One cannot get more milquetoast than that. That's not necessarily a criticism -- there are, again, academic freedom concerns in play here that militate against a more robust response. In any event, all this statement does is (a) affirm Hashemi didn't speak for the university (true), (b) he has academic freedom (true), (c) there is no factual foundation to his unsupported musing about Mossad involvement (true), (d) the stabbing of Rushdie is bad (true), and they are committed to maintaining a respectful, supportive, welcoming, and safe experience for Jewish students on campus (hopefully true). That is utterly unremarkable.

It was also far too much for the Middle Eastern Studies Association, which wrote a seven paragraph letter to the President of the University demanding the statement be retracted and an apology rendered to Prof. Hashemi.

What's especially stunning about the MESA letter is it seems to admit that Hashemi's "speculations" are entirely foundationless and lacking in evidence, yet takes that fact as an argument for why Hashemi should be immune from even the most tepid of critical response. The scenarios Prof. Hashemi spun out, the letter concedes, "were all obviously entirely speculative, as to our knowledge no evidence has thus far emerged about the attacker’s motivation or connections." But precisely because Hashemi's arguments were pure unfounded speculation, the university should not have "publicly distanced itself from one of its own faculty members for having engaged in legitimate speculation about the politics surrounding the attempted assassination of Salman Rushdie."

It's not actually the case that no evidence has emerged about the attacker's motivations -- putting aside the fact that Iran had put a hit out on Rushdie, the attacker had made social media posts sympathetic to Iran's Revolutionary Guard and reportedly had a fake driver's license featuring the name of an Iran-backed Hezbollah commander -- but the argument is staggering on its own terms: "Hashemi knew absolutely nothing, so any wild speculations he might have engaged in are therefore legitimate." Mossad did it -- legitimate. George Soros did it -- legitimate. Antifa did it -- legitimate. Lizard people did it -- legitimate. A secret underground network of American Mosques plotted simultaneously to help do it -- legitimate. It's speculation! Who can say what's true or not?

To state this is to refute it. And of course, it is fanciful to think that these other "speculations" would be treated so sanguinely by MESA. The reason why utterly unfounded speculations about the Mossad is considered fair game, while utterly unfounded speculations about, say, antifa is not, is because for some Israel is at least on the suspect list for any evil that occurs in the world until proven otherwise. This is why lack of evidence makes it legitimate to "speculate" about Israel's involvement. No matter how seemingly distant or fanciful, Israel is always guilty till proven innocent. In a world where we know nothing, Israel is responsible for everything.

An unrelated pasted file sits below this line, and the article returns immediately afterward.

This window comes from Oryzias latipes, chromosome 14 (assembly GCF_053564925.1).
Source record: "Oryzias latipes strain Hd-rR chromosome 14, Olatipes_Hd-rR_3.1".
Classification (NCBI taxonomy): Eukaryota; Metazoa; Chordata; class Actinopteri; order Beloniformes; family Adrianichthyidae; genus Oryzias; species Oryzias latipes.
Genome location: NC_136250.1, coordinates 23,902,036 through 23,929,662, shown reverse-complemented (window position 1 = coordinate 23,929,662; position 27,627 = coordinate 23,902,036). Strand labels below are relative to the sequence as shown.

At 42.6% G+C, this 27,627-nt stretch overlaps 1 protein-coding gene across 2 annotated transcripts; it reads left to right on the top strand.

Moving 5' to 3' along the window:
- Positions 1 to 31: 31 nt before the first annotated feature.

On that note, MESA is clearly most upset that the university statement even gestured sideways at the prospect of antisemitism by committing to provide a supportive environment for Jewish students, since antisemitism allegations "as we know all too well have not infrequently been weaponized by organizations and media outlets seeking to suppress the expression of opinions with which they disagree" (paging JILV!). Even the indirect promise of supporting Jews served to "validate the attacks to which Professor Hashemi has been subjected while also compromising his academic freedom."

On the latter part: the attacks do not compromise Prof. Hashemi's academic freedom, because Prof. Hashemi has no academic freedom entitlement to be free of criticism -- including criticism that contains the dreaded "antisemitism" allegation -- for engaging in completely unfounded conspiratorial allegations about the Mossad. On the former, MESA's statement fails because there is nothing wrong with "validating" the notion that completely unfounded "speculation" about the Mossad being behind unrelated acts of evil in the world is potentially antisemitic. It's antisemitic for the same reason "the Mossad was behind 9/11" is antisemitic, and I defy MESA to offer a principle that distinguishes the former from the latter. Even the JDA suggests that "grossly exaggerating [Israel's] actual influence can be a coded way of racializing and stigmatizing Jews" -- surely, a clause which encompasses screeching "it's a Mossad plot!" any time something bad happens in the world.

Ultimately, one can criticize the Denver University statement for being too mild, or you can think it struck the right tone in recognizing Prof. Hashemi's academic freedom while appropriately distancing the university from his ramblings and promising to support those hurt by them. MESA's argument that the statement goes too far is absurd on its face, and speaks to the profound lack of seriousness with which that organization takes matters of antisemitism and Jewish equity.